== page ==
Well, both of the wind-up radios worked, but I found that they took a great deal of cranking just to operate for a few minutes. Both seemed to run down awfully fast. The instructions for one of them said that I should turn the handle at a certain minimum number of revolutions per minute to properly charge it. Try as I might, though, I could never quite crank it that fast. And when I got even close to that speed, I was afraid that I was about to break off the crank handle.

I eventually gave up and inserted batteries in both radios. That's when I discovered that the internal mechanism of one of them did not work properly and it would not operate under battery power. Hmph! Yet another non-functional piece of emergency equipment.

My preparedness kit was beginning to look more like an unpreparedness kit.

Is Bigger Necessarily Better?

The next thing I decided to try was my bigger batteries. I have a portable power station that is essentially a 7-Ah battery with some bells and whistles attached. It seemed to work okay, but what I was most interested in was my 55 Ah battery. I had purchased a couple of power inverters, devices that take 12 vdc input and convert it to 120 vac output. I was eager to see if my big battery could power anything of significance.

Inverter

The inverter. Could it--along with the biggest battery--run our refrigerator? The jury is still out.

For some reason I had the impression that the big battery and the largest inverter would be able to keep our refrigerator going. I didn't actually know the power requirements of the refrigerator, and it would have been difficult to find out in the dark, so I just plugged it in and gave it a try.

Nope. No such luck.

As it turned out, the big battery wasn't fully charged. I didn't figure that out until I tried to use my Amateur Radio transceiver. The battery usually powers the radio just fine, but that particular evening it could receive but not transmit.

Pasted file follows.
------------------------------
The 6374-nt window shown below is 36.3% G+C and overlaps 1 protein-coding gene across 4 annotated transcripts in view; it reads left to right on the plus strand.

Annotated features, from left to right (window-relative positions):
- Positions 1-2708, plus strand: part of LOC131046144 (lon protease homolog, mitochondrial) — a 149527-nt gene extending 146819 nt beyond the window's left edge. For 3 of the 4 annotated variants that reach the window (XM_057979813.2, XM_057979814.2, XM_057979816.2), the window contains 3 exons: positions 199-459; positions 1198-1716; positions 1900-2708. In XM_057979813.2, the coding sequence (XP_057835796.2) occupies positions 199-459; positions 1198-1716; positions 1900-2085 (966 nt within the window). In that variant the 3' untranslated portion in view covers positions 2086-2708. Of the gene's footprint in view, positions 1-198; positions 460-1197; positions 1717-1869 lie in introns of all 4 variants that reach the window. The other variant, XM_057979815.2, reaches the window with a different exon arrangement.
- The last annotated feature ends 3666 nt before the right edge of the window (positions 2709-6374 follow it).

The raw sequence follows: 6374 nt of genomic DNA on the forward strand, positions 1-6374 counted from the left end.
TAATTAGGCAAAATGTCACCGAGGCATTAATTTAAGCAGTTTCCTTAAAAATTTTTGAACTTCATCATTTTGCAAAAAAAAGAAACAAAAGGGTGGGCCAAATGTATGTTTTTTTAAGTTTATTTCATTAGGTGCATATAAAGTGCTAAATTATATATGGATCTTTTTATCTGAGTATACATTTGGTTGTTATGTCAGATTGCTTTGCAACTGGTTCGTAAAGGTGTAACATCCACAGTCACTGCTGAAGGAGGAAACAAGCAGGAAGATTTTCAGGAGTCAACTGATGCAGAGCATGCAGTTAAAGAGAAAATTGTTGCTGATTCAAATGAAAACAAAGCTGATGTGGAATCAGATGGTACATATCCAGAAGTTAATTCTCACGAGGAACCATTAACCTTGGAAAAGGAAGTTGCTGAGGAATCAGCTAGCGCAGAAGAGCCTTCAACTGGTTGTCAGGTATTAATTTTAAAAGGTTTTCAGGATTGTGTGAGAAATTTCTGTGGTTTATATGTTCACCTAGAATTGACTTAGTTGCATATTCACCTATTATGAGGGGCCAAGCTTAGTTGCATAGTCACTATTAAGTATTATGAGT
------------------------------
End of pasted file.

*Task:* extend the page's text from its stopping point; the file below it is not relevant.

Plan B Prevails

This was turning out to be a pretty poor performance for someone who was supposed to know something about emergency preparedness. What else did I have in my kit?

Rain gear? That wasn't particularly useful as we still had a roof over our heads. A compass? No, the house wasn't moving. Tools? It was probably a bad idea to play with them in the dark. MREs (Meals Ready to Eat)? Burger King was just up the road, and it still had electricity.

I was pretty bored by this time. Idly, I wondered if I could figure out a way to get onto the Internet. I had a laptop computer. I might be able to go online if I could find enough power to run my DSL modem.

Another thought struck me. Rather than connect to the Internet, I set up my laptop on a TV dinner tray and placed it so the screen could be seen from our sofa. I configured it so that it was powered by my 7-Ah battery. I connected an external speaker so we could hear it reasonably well. I then stuck in a DVD. I grabbed a bag of popcorn and Nancy and I sat down to watch a movie. Incredibly, that worked!

Editor's note: ARRL member Gary Hoffman, KB0H, lives in Florissant, Missouri. He's been a ham since 1995. Hoffman says his column's name -- "The Amateur Amateur" -- suggests the explorations of a rank amateur, not those of an experienced or knowledgeable ham. His wife, Nancy, is N0NJ. Hoffman has a ham-related Web page. Readers are invited to contact the author via e-mail, [email protected].

© 2006 American Radio Relay League